Do your numbers stack up?
Infographics are a brilliant way to quickly communicate a journey, a process, a service, all sorts of things. They are far more visually engaging than a paragraph of text and done right, can deliver complex messages quickly and with style. We do a lot of them and there are certain things that help make them work hard for you.
In this newsletter we offer up a few tips and best practice advice when you are thinking about an infographic or two.
All the pies you can eat
Pie charts add a bit of life to an infographic. Using multi-layering, stacking circles on top of each other and using transparent segments really put the data on the menu and get the users salivating. Like most things in life, less is more, a pie with too many slices becomes hard to digest. Keep your data segments below 10 so that it does not become too overwhelming and a feast on the eyes.
All bar one
Bar charts are the data analyst's friend, they come in all sorts of shapes and sizes. Bar charts are better suited to deal with big discrepancies in figures than pie charts are. If your data swings from two to 52, a bar chart will give the reader a better comparative view. Try to think out of the box (or bar) – it's much more engaging to see a stack of magazines or a line of lego bricks than the boring old bar.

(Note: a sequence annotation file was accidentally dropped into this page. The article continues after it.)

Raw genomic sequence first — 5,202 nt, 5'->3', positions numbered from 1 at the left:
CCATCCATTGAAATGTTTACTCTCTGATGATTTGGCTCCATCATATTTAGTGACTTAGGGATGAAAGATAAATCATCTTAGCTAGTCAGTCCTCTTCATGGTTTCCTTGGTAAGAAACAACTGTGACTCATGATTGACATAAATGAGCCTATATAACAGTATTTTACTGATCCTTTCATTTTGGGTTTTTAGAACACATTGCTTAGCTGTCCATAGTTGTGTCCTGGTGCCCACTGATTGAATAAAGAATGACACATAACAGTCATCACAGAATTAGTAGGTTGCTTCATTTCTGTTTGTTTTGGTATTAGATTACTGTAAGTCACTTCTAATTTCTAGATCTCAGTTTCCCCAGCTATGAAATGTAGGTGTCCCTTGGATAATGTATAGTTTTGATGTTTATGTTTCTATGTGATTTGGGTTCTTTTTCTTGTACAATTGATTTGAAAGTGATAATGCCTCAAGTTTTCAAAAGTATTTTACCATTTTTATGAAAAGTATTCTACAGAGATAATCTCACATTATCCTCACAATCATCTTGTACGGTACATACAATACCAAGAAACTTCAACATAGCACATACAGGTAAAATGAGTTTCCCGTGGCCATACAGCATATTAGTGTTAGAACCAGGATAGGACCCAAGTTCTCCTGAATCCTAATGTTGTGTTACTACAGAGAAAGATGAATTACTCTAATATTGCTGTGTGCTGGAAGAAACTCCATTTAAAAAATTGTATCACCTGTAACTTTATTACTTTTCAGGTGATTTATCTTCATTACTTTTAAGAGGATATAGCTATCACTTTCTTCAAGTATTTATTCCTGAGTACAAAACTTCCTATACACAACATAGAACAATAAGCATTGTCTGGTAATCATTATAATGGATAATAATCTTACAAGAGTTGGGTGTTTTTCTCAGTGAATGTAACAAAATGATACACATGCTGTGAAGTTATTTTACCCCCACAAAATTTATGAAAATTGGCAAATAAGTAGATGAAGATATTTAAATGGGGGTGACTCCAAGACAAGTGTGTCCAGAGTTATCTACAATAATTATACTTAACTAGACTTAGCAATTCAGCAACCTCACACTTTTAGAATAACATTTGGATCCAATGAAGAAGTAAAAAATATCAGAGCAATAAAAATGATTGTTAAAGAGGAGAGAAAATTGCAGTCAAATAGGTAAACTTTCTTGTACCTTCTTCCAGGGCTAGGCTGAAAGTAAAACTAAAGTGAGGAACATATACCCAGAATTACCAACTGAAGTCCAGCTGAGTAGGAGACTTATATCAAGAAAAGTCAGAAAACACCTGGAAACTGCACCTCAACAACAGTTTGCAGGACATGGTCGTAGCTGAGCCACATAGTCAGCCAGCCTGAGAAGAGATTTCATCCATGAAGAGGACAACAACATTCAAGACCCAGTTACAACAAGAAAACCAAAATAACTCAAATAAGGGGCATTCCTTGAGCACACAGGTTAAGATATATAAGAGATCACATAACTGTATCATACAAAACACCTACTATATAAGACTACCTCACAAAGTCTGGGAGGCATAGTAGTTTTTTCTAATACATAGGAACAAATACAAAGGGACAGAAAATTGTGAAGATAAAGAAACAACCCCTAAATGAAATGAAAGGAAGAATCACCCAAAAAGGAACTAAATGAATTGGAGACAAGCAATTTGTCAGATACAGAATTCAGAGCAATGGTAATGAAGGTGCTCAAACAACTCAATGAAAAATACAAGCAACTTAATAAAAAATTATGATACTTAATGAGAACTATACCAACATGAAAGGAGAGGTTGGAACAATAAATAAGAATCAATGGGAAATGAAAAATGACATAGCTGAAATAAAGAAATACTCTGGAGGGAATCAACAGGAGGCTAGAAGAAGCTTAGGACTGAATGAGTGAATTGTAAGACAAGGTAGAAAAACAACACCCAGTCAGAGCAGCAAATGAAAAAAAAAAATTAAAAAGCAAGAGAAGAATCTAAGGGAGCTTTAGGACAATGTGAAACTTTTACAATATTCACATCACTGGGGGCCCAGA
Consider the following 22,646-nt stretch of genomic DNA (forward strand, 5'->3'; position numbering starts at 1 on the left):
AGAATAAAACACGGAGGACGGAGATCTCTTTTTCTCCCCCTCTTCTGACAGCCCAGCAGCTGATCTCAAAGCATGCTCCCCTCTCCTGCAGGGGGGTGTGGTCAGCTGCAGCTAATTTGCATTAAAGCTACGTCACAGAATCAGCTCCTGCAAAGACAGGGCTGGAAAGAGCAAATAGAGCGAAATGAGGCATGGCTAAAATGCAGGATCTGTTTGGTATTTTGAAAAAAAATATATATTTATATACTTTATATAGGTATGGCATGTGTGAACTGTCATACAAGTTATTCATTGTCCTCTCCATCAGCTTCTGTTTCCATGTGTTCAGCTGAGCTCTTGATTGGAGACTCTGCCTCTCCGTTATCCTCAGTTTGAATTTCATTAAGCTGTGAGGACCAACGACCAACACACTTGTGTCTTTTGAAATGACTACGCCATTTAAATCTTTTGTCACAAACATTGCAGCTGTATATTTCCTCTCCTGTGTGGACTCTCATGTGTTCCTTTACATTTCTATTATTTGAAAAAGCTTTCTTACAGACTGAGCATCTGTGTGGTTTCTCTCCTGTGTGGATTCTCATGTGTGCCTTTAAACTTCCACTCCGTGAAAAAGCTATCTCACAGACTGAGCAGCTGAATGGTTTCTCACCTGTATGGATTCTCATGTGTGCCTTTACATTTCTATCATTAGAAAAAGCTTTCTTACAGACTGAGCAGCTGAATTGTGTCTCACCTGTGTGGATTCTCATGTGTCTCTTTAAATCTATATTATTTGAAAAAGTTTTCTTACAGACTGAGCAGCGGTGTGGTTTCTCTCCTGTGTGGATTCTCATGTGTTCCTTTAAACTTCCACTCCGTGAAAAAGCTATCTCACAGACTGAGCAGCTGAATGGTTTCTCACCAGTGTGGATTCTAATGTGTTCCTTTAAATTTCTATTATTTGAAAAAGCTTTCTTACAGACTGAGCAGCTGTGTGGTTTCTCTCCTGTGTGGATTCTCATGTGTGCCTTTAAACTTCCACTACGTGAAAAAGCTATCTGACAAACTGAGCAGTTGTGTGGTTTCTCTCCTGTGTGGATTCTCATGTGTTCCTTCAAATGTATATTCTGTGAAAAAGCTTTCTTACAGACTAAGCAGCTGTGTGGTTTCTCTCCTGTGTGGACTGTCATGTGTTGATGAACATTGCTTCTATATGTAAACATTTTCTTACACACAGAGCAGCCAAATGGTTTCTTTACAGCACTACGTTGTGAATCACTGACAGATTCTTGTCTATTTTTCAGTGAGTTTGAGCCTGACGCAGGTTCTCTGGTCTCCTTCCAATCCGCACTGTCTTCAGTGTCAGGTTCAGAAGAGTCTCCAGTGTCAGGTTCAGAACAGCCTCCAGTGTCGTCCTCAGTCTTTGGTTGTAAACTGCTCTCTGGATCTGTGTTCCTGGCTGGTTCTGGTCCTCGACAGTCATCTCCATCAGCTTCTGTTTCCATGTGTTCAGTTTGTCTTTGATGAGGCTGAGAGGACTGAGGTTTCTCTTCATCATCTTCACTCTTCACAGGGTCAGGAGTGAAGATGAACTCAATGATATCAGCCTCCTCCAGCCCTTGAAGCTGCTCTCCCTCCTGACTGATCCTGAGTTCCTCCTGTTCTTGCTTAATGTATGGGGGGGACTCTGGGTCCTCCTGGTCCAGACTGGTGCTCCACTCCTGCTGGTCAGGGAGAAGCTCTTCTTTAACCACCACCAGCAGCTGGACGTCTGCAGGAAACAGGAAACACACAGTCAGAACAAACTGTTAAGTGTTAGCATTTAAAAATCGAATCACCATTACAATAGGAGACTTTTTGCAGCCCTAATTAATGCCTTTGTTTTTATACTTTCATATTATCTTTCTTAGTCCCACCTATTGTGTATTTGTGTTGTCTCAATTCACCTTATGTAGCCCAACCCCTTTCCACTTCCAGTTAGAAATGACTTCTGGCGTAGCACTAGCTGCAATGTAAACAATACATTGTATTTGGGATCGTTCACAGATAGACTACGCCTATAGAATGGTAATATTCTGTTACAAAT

Creating something iconic
We all love icons don't we? Icons that were originally designed for the ladies and gents toilets are now being chucked onto pages to communicate something else. It just doesn't send out the right message, does it? The thing about icons is that only a few are recognised on their face value. The search icon... yes, we all know what that looks like. But the same cannot be said for 'intellectual property renewals'. Use with care.
The big numbers
We go through the content with the client and listen to what they feel are the most important messages. A good infographic will include two or three of these. But there is nothing better than a big number to draw in your readership which is then followed up with a more granular level of reporting. Don't forget to let these numbers 'breathe', space is more important than size.
I have a six page Word file...
This happens a lot. We get a vast amount of text that needs to fit in an A4 PDF. That ain't gonna happen. If if we did cram it in, yeesh, the reader would be overwhelmed. If you are looking for an A4 infographic, half a page of Word content will be about right. Arrange your content in levels, some big stuff and some smaller more detailed text.
Last and by no means least we have written an article all about creating the best infographics.